(Written by Allison Brown) After missing it at another festival, I was excited to finally see Javier Bardem in The Good Boss. I am surprised it hasn’t been more widely discussed among critics, as it is an enjoyable movie that would fare well with a mainstream audience. I can even see an American version produced, though perhaps without the mild racism towards the Arab community. Blanco (Javier Bardem) is the kind of manager that sees his employees as a family, but perhaps he takes it a bit too far. He intervenes in an employee’s separation proceedings with their spouse, sleeps with interns, and inadvertently hires a racist pig in trying to help an employee’s family. Blanco listens to their problems and tries his damndest to assist in any way he can, no matter their level in the hierarchy. He has seen his employees’ children grow up and holds many memories dear among them. Fernando León de Aranoa’s film goes off the rails in the best way by showing the repercussions of being far too involved in the lives of one’s staff. It is anxiety-filled and incredibly comical. After the disappointment I felt in Bardem’s earlier work last year (ironically both Oscar-nominated) in Being the Ricardos and Parallel Mothers, The Good Boss reminds me why he is so universally loved.


Previously viewed at 2022’s Cleveland International Film Festival.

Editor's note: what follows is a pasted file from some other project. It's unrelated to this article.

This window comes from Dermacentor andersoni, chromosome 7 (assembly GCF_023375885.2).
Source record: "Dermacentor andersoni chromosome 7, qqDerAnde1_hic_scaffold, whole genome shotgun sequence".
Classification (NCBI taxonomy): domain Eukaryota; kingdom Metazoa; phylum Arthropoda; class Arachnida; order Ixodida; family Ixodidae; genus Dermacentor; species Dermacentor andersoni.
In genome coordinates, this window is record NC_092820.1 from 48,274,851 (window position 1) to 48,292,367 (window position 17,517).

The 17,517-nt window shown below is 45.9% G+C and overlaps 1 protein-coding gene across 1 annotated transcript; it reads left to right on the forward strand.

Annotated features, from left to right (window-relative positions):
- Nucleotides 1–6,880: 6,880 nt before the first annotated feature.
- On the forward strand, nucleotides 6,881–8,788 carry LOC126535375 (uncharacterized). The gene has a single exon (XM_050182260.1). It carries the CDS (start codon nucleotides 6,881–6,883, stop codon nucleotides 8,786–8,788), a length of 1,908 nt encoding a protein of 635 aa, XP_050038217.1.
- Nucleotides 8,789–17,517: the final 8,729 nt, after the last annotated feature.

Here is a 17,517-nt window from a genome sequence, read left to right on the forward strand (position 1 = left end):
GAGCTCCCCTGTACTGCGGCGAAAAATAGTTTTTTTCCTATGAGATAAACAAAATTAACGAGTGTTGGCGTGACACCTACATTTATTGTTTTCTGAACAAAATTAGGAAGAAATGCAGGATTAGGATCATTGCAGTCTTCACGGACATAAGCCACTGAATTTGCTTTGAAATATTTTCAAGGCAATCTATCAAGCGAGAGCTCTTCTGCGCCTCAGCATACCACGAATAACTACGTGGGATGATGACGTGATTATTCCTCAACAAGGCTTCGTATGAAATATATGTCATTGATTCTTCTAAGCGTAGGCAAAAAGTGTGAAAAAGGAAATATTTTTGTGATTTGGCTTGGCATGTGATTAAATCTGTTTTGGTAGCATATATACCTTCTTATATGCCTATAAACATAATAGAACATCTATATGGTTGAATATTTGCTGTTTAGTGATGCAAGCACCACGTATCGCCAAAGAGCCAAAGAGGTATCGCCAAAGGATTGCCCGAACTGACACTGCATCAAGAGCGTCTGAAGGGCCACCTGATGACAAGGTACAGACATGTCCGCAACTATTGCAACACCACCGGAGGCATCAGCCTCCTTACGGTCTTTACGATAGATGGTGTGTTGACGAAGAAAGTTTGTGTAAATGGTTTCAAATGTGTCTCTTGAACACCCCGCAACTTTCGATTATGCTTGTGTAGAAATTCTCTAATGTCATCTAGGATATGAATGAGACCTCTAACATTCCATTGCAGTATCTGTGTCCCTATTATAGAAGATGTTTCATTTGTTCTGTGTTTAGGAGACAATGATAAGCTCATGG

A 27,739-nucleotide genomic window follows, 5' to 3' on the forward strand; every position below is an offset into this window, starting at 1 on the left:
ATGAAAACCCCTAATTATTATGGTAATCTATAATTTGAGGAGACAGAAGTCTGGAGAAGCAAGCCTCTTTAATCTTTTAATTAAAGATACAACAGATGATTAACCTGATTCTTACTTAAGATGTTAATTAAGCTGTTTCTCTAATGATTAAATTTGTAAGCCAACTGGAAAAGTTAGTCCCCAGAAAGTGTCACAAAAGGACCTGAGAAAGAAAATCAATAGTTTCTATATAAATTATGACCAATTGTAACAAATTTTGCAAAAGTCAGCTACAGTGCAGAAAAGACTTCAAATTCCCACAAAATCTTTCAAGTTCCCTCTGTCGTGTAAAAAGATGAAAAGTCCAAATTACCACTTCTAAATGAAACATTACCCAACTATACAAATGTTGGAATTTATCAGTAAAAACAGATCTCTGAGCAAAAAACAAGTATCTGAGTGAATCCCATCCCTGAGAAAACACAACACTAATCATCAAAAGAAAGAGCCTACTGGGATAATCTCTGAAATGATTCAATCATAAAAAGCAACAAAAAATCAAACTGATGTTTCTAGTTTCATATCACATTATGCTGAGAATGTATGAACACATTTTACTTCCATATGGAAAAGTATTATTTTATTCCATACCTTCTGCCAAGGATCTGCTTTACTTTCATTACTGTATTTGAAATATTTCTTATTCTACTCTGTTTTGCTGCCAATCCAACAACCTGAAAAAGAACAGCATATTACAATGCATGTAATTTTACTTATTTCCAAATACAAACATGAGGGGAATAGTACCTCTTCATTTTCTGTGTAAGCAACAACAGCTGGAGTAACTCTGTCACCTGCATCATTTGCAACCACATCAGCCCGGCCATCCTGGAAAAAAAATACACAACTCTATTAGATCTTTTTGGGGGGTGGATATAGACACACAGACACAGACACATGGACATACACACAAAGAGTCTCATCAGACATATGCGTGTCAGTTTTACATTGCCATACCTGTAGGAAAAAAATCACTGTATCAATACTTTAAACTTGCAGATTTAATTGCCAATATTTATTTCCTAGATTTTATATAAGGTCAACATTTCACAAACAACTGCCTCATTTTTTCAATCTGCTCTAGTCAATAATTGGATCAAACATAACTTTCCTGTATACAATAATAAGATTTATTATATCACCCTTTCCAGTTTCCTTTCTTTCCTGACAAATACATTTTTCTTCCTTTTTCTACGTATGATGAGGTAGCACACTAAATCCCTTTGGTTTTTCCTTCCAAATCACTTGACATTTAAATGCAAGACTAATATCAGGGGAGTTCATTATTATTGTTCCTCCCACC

I love movies where the leads simply talk together from beginning to end, but I’ll Show You Mine comes up lacking on almost every level. What does work here is the chemistry between the struggling-to-stay-relevant author, Priya (Poorna Jagannathan), and model-turned-porn cartoonist Nic (Casey Thomas Brown). I also dug the strange comic strip interludes between chapters, and some of the trauma being portrayed through animation. What didn’t work for me was everything else. Two cousins getting deep into their sexual insecurities, exploitation, and scarring traumas is literally just that. The entire film consists of talking in circles with little progression that never manages to go anywhere enticing.


Previously viewed at 2021’s TIFF.

Jazz Fest: A New Orleans Story

(Written by Allison Brown) I initially skipped Jazz Fest: A New Orleans Story at SXSW because it was compared to last year’s Summer of Soul, which I was not a fan of. However, Sony always has reliably great offerings, and they were heavily promoting it in their New York press screening room, so I figured I would give it a chance this time around. Sadly, this music documentary was not for me either. Jazz Fest tries to cover too much ground in a limited amount of time, yet also drags and feels too long. I enjoyed the food segments (crab stuffed beignets!), and a few performances, particularly Earth, Wind, and Fire, Al Green, and Katy Perry (who oddly ties in with her religious background to gospel). Giving Pitbull such a large segment felt so random and out of left field, as he isn’t directly relevant to any of the cultures or subgenres mentioned. I seem to be the only one I know who watched and did not enjoy, so perhaps I am not the target audience for this piece.